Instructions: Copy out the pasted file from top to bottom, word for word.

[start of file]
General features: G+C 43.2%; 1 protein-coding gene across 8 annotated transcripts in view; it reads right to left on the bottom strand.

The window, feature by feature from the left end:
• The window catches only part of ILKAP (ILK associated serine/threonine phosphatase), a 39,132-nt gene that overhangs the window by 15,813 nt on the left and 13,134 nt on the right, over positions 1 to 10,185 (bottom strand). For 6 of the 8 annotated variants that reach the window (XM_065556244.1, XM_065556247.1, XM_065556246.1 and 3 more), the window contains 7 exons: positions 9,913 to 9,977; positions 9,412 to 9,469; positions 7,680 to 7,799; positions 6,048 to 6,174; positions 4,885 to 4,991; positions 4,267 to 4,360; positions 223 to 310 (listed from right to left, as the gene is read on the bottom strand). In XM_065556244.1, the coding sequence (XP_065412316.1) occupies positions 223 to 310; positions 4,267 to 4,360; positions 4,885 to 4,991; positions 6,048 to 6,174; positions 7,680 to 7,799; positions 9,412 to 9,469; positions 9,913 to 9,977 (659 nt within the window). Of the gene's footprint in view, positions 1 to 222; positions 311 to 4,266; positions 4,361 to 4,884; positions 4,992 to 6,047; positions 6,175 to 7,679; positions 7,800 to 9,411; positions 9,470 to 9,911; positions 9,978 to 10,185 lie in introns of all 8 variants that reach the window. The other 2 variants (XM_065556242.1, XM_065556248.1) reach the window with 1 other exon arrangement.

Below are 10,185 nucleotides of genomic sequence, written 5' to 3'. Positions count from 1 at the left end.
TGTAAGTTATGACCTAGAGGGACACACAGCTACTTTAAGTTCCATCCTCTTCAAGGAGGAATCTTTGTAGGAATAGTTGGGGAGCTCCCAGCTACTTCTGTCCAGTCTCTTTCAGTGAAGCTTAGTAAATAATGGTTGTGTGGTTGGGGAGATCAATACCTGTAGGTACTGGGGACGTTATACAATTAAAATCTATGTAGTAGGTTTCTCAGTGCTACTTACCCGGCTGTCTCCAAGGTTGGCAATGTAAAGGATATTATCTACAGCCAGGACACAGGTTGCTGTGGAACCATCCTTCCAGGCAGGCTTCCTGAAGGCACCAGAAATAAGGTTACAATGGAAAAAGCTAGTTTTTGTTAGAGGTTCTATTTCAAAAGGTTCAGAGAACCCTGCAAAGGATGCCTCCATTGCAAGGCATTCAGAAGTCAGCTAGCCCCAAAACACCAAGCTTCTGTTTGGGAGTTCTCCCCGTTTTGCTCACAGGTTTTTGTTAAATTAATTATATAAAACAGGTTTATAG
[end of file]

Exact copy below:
General features: G+C 43.2%; 1 protein-coding gene across 8 annotated transcripts in view; it reads right to left on the bottom strand.

The window, feature by feature from the left end:
• The window catches only part of ILKAP (ILK associated serine/threonine phosphatase), a 39,132-nt gene that overhangs the window by 15,813 nt on the left and 13,134 nt on the right, over positions 1 to 10,185 (bottom strand). For 6 of the 8 annotated variants that reach the window (XM_065556244.1, XM_065556247.1, XM_065556246.1 and 3 more), the window contains 7 exons: positions 9,913 to 9,977; positions 9,412 to 9,469; positions 7,680 to 7,799; positions 6,048 to 6,174; positions 4,885 to 4,991; positions 4,267 to 4,360; positions 223 to 310 (listed from right to left, as the gene is read on the bottom strand). In XM_065556244.1, the coding sequence (XP_065412316.1) occupies positions 223 to 310; positions 4,267 to 4,360; positions 4,885 to 4,991; positions 6,048 to 6,174; positions 7,680 to 7,799; positions 9,412 to 9,469; positions 9,913 to 9,977 (659 nt within the window). Of the gene's footprint in view, positions 1 to 222; positions 311 to 4,266; positions 4,361 to 4,884; positions 4,992 to 6,047; positions 6,175 to 7,679; positions 7,800 to 9,411; positions 9,470 to 9,911; positions 9,978 to 10,185 lie in introns of all 8 variants that reach the window. The other 2 variants (XM_065556242.1, XM_065556248.1) reach the window with 1 other exon arrangement.

Below are 10,185 nucleotides of genomic sequence, written 5' to 3'. Positions count from 1 at the left end.
TGTAAGTTATGACCTAGAGGGACACACAGCTACTTTAAGTTCCATCCTCTTCAAGGAGGAATCTTTGTAGGAATAGTTGGGGAGCTCCCAGCTACTTCTGTCCAGTCTCTTTCAGTGAAGCTTAGTAAATAATGGTTGTGTGGTTGGGGAGATCAATACCTGTAGGTACTGGGGACGTTATACAATTAAAATCTATGTAGTAGGTTTCTCAGTGCTACTTACCCGGCTGTCTCCAAGGTTGGCAATGTAAAGGATATTATCTACAGCCAGGACACAGGTTGCTGTGGAACCATCCTTCCAGGCAGGCTTCCTGAAGGCACCAGAAATAAGGTTACAATGGAAAAAGCTAGTTTTTGTTAGAGGTTCTATTTCAAAAGGTTCAGAGAACCCTGCAAAGGATGCCTCCATTGCAAGGCATTCAGAAGTCAGCTAGCCCCAAAACACCAAGCTTCTGTTTGGGAGTTCTCCCCGTTTTGCTCACAGGTTTTTGTTAAATTAATTATATAAAACAGGTTTATAG